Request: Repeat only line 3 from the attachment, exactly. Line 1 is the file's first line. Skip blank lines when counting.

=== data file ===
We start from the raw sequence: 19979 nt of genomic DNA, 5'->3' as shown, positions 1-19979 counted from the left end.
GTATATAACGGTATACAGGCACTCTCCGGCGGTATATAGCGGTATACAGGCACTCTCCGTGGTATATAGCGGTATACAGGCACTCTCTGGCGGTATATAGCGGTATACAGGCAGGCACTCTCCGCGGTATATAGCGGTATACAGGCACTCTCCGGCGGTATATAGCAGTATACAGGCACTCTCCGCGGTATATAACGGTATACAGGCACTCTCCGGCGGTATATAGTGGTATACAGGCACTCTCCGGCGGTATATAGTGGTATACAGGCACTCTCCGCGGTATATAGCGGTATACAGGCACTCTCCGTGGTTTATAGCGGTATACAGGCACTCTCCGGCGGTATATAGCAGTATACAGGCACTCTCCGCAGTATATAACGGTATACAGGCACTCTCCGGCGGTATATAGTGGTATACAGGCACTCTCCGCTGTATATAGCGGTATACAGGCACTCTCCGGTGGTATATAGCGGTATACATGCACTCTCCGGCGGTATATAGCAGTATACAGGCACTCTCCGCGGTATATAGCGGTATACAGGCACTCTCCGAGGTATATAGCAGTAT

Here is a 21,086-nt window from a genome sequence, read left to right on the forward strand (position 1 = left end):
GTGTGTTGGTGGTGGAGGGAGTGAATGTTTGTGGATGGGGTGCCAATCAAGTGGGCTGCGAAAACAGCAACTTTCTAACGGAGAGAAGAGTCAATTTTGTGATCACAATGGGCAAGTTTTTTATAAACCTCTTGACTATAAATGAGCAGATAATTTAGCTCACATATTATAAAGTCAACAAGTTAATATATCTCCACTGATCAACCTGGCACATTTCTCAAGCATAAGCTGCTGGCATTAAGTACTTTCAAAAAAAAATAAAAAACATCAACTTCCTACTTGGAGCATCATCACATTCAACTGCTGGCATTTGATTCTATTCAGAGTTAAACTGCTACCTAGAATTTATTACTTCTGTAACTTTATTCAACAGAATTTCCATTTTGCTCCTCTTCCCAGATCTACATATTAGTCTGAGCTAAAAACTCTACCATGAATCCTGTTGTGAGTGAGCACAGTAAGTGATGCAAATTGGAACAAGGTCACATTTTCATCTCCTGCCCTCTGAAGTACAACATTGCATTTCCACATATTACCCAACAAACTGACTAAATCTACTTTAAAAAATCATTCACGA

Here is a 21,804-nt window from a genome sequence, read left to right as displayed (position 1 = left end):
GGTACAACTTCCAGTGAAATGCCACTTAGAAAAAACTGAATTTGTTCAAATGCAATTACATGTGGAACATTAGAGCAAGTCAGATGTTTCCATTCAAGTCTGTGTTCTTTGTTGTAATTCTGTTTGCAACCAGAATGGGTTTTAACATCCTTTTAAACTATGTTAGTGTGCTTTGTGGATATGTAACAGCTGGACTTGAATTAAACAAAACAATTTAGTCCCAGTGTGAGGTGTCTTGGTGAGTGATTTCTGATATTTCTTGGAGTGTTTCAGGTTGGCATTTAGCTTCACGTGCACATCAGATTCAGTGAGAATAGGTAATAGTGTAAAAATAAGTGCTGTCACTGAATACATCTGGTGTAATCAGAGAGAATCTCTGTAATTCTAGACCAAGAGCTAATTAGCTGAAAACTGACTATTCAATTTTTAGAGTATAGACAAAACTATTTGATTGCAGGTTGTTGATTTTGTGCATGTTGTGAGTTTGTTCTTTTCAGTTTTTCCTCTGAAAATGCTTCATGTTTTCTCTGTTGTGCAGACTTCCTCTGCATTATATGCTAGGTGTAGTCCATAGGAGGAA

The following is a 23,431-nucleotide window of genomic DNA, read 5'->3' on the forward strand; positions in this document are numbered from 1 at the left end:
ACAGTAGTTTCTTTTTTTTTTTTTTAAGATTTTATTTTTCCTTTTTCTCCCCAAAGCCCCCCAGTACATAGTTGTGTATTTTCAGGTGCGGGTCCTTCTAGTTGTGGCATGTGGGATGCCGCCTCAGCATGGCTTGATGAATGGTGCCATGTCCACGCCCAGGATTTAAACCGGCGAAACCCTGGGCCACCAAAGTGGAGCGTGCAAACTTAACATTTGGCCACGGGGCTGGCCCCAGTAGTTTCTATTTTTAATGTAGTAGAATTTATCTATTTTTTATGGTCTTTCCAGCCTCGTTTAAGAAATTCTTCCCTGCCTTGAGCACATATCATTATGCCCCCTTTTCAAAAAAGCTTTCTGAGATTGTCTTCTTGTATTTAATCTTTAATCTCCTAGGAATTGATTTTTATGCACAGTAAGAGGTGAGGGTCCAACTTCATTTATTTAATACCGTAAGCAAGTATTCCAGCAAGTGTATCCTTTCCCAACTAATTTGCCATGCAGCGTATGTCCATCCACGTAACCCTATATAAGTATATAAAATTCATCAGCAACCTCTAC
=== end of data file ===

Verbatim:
Here is a 21,086-nt window from a genome sequence, read left to right on the forward strand (position 1 = left end):